6 Things to Consider Sharing With Your Roommate
If you have a good relationship with your roommate, chances are that you two may end up sharing some things. And just from living in such close proximity to one another, it’s nearly inevitable that you both would share some things, sometimes without even realizing it.
But if you want to be a little more intentional about exactly what kinds of things you two should share, it may be a good idea to draw some boundaries and come up with a list of items that each of you would feel comfortable sharing with the other. Read on for some ideas on what to consider sharing with your roommate.
1. Cleaning supplies.
A few things you and your roommate can certainly share are cleaning supplies, which may include a small vacuum, disinfectant wipes, or a broom. A vacuum is definitely convenient to have in your room -- most likely you won’t need to use it at the same time as one another, and it will take up less space than having two vacuums in the same room.
A broom and dustpan are also good things to share, particularly if there are any hardwood floors where you’re living (perhaps the kitchen or common room area), so you can easily sweep up messes.
What’s more, disinfectant wipes -- or items like paper towels and cleaning fluid -- are easy to share as well. Simply buy in bulk and keep them somewhere in your room so that you and your roommate can easily access them.
2. A mini fridge.
Even if you and your roommate are both on the campus dining meal plan, you’re sure to want some extra snacks and drinks in your room just in case. That’s where a mini fridge really comes in handy -- but instead of having two different fridges taking up a lot of space, you can have one fridge that will be big enough to hold food for the two of you.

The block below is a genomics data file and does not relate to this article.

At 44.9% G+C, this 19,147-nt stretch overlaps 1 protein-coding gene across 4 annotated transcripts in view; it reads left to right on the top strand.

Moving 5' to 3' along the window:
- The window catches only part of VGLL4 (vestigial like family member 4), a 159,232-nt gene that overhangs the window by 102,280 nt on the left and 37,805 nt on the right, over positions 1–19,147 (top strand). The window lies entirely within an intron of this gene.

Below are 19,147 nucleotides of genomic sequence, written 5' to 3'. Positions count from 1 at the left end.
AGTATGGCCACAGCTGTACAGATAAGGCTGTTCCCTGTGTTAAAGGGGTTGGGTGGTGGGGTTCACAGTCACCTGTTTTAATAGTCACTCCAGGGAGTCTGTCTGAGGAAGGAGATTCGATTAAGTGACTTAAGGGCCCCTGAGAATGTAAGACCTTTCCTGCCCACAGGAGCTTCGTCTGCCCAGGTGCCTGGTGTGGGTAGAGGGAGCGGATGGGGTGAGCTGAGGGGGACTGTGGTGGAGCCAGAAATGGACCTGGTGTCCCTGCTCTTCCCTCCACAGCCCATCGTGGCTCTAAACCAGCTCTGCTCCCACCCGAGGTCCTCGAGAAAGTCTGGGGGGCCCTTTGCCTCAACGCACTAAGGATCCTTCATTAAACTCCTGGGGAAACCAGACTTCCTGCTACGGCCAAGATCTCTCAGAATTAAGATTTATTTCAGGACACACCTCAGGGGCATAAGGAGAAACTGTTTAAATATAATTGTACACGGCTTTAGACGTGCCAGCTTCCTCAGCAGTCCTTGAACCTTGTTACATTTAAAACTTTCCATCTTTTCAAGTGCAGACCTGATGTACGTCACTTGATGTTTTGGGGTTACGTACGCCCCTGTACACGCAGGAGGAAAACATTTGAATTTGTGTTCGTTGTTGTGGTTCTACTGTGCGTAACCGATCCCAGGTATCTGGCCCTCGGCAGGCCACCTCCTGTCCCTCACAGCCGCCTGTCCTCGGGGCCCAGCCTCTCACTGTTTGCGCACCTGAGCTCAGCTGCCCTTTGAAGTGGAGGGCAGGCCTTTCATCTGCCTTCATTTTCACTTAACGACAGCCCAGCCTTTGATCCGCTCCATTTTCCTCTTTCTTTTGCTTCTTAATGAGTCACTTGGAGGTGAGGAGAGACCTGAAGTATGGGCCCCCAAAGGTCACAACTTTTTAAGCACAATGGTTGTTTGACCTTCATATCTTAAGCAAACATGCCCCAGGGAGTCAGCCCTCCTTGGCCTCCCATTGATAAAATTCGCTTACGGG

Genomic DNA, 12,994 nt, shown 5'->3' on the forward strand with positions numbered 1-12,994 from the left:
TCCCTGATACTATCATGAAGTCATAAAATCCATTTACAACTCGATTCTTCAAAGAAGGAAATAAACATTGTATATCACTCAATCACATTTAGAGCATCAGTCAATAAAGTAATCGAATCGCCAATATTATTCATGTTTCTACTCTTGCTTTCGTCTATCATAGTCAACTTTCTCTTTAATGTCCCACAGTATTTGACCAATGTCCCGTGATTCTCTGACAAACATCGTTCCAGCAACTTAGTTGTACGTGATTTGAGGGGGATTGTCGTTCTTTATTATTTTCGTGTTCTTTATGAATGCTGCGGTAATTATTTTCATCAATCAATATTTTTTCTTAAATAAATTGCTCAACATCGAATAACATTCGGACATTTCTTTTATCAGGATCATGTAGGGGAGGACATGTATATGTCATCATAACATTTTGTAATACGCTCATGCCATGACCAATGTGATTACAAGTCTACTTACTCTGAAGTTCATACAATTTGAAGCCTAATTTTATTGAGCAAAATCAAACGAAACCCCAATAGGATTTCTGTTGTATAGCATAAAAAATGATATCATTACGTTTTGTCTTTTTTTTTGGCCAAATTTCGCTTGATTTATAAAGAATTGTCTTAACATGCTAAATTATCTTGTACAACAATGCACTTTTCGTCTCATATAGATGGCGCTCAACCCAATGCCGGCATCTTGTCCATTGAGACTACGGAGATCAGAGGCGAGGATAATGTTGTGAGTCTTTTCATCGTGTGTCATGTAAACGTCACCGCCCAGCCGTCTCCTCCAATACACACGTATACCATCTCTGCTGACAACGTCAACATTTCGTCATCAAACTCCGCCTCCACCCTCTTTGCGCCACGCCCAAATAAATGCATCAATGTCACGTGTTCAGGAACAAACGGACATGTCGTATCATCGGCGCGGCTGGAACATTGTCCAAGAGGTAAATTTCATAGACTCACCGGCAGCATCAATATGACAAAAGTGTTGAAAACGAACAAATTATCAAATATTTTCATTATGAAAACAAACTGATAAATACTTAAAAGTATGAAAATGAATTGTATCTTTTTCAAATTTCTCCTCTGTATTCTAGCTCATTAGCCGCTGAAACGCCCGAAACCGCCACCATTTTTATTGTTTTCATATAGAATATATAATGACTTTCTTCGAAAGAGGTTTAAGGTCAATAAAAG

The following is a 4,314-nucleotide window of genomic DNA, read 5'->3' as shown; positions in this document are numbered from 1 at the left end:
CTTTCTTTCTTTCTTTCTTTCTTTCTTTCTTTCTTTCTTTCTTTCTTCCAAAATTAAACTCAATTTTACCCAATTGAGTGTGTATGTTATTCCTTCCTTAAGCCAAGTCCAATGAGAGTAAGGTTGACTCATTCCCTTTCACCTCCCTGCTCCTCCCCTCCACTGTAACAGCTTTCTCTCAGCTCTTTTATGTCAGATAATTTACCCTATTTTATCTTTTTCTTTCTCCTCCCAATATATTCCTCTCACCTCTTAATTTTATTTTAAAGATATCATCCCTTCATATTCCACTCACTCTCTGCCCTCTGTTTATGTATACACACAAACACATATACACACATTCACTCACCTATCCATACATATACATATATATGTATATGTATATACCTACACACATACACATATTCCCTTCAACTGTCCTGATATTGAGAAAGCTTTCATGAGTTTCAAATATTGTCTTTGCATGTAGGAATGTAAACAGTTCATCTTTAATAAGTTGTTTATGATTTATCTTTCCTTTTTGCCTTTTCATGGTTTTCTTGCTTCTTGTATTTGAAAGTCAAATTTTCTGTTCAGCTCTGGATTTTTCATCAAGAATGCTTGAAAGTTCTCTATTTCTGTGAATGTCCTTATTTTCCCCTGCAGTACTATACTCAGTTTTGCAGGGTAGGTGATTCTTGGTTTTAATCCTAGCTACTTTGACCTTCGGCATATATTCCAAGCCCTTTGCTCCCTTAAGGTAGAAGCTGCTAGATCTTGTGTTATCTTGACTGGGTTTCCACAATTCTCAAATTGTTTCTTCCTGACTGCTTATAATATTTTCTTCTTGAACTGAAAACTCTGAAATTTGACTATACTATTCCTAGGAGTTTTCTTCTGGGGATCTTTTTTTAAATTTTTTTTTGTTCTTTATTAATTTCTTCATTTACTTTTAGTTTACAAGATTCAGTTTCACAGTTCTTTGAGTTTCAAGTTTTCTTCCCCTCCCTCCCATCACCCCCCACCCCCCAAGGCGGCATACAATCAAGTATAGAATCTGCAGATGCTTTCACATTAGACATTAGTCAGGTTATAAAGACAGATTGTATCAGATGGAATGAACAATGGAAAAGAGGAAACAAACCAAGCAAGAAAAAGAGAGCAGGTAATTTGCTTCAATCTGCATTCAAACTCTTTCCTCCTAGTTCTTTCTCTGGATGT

If you’re afraid of not being able to tell whose food is whose, create some boundaries. Perhaps the top shelf could be assigned to you and the bottom shelf for your roommate; create a system that works for the both of you!
3. A TV.
Maybe everybody these days just uses Netflix instead of watching on an actual television set, but sometimes a TV can be useful. If either you or your roommate has guests over and wants to watch a movie or show on a larger screen, or even if one of you just feels like flipping through good old cable channels, a TV comes in handy. And in most cases, there’s no need to clutter up your common living space with multiple TVs, so sharing one is certainly an efficient option.
Decorations are another great thing to share between you and your roommate. If you have decorations such as string lights, posters, or anything of that sort that occupies wall space, it might be a good idea to share some of those items and coordinate who gets to use which parts of the walls. Particularly if one or both of you wants to hang up string lights, it may be beneficial to have just one of you bring them, as the string of lights will probably be long enough to go around the perimeter of the whole room.
5. Cooking supplies.
If you live in a dorm with a kitchen or perhaps an on- or off-campus apartment, you and your roommate will both need cooking supplies. Instead of each of you spending a fortune on your own cooking equipment, why not coordinate what each of you can bring or go shopping for supplies together? Doing so will not only allow you to save on costs, but also on the amount of space your stuff will take up in the kitchen.
Sharing larger items, such as rice cookers, big pots and pans, toasters, and coffee makers, is pretty doable as long as you are both respectful of each other’s belongings. Even sharing smaller items such as utensils as well as plates, bowls, and cups is manageable if you are able to identify whose stuff is whose at the end of the year.
Beyond the belongings in your room, something else you and your roommate might want to share is textbooks. If you happen to be taking some of the same classes, this is a great way to save money, especially because textbooks are often fairly expensive. As a result, sharing one (or several) and splitting the cost could potentially do wonders for your bank account. Whether the textbook is a physical or electronic copy, you and your roommate can work out a system as to who can use it when. If both of you are up to it, you can even become study buddies for a class and use the textbook at the same time.
When it comes to sharing things with your roommate, don’t sweat it. As long as the two of you are respectful of each other and can work out a system, you’re both good to go!
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